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Top 3 Things to Pawn at a Pawn Shop

In How Do Pawnbrokers Work, we looked at the ins-and-outs of the pawnbroker industry, including how transactions work, how items are evaluated and the pros and cons of pawnshop loans.

But when it comes to pawning, not all things are created equal. What exactly do pawn shops buy, for example, and more importantly, what items are most in demand?

Precious Metals

Jewelry is always in demand at pawnshops, especially if your items are made of precious metals like gold and silver. That’s because precious metals are easy to price and sell. This is especially true of gold and silver bullion, which tend to be 99.999 percent pure.

Another reason pawnbrokers prefer precious metals is they generally appreciate over time. If you’re pawning bullion, it’s likely to fetch 50 percent of its value, while selling it outright will land you between 60-88 percent, depending on the metal and how much of it you have.

When pawning any type of precious metal, however, your stash may be tested to authenticate its melt value. There are several ways to spot fake gold, including a simple scratch test.

If you have precious metal you want to sell, you can also get a quote from us. Just tell us what type of precious metals you have, how pure they are, and we will give you your payout estimate. We are headquartered in New York but we serve customers from all over the country. All you have to do is ship us your lot.


While precious metals are tops when it comes to pawning, gemstones come in a close second. The rarer the gem, the better the cash value. Most pawnshops don’t have a gemologist on staff, so always bring receipts, certificates or any paperwork that will help authenticate your jewels.

The Top 3 gemstones, according to PawnGuru, are:


Diamond is the world’s most popular gemstone. They are perfect for jewelry because they polish well and can only be scratched by other diamonds. Their value is based on their cut, color, carat and clarity.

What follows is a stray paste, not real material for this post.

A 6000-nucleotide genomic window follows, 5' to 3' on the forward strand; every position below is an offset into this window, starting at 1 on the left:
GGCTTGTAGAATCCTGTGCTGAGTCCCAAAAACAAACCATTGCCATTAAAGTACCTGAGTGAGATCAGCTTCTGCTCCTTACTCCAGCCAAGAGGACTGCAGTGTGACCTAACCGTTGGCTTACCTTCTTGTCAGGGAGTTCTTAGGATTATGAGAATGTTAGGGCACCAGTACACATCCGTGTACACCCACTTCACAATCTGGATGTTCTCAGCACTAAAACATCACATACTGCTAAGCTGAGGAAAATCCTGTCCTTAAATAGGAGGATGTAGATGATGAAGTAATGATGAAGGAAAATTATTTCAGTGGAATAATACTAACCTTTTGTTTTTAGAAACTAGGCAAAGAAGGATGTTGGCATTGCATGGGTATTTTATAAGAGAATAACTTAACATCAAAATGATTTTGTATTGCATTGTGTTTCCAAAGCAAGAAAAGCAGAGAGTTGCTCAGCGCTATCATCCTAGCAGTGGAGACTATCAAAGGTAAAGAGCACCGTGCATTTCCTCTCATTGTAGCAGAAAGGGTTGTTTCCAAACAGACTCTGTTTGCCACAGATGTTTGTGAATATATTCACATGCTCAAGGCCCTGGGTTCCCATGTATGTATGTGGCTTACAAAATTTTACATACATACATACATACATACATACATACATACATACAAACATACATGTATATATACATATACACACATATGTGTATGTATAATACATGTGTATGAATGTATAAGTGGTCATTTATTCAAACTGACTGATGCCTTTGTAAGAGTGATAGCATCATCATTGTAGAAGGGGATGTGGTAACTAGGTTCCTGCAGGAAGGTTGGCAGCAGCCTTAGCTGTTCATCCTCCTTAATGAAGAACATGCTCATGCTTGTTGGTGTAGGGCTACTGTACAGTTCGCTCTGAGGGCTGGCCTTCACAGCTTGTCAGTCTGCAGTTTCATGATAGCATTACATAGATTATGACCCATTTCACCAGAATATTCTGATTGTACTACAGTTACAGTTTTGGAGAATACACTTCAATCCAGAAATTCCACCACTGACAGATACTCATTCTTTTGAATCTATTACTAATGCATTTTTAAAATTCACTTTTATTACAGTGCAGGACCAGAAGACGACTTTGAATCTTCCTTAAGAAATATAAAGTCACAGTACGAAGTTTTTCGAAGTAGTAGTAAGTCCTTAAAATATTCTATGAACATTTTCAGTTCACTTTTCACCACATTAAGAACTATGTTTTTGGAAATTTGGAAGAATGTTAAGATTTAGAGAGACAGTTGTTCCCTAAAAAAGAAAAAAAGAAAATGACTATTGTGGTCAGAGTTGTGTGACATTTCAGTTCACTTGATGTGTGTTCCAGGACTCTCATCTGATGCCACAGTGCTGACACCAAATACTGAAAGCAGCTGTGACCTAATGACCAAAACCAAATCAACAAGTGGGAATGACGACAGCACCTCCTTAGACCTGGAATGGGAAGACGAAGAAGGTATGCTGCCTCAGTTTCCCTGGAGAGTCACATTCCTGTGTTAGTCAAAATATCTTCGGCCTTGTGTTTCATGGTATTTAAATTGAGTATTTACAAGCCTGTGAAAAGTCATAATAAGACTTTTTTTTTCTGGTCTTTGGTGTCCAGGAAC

Rubies, which get their red hue from traces of the mineral chromium, are slightly softer than diamonds. The most precious rubies are deep red in color with a hint of blue.

Saltwater cultured pearls account for only about 5 percent of the global pearl production; the other 95 percent are freshwater pearls. According to Natural Geographic, a natural pearl of value is found in less than 1 in every 10,000 wild oysters.

Keep in mind sentimental value, even it’s for a family heirloom, doesn’t translate to monetary value. A quality diamond or gem, however, can net you a four-figure amount.

Collectible Coins

You’ll likely get great value from a pawnshop for your rare coins. Like precious metals, pawnbrokers are able to immediately identify a coin’s value either through price guides or by checking the scrap metal value.

When it comes to collectible coins, however, other factors can affect their value, including:

Rarity – this includes the number of coins that were originally minted. Rarity also takes into account how many of those coins are still in circulation today.

Demand – when demand for a coin outpaces its supply, the value of a coin increases.

Grade – a coin’s wear and condition can also mean significant differences in the value of a coin.

Just like gems, a certification of authenticity or grading papers will considerably up the price you can get for your coins. Here are some tips for verifying coin authenticity.

Remember most pawnshops don’t want to buy your items; they simply use them as collateral against a loan. Manhattan Gold & Silver services industries that use gold, silver, platinum or palladium through the course of their own business, including pawnbrokers.

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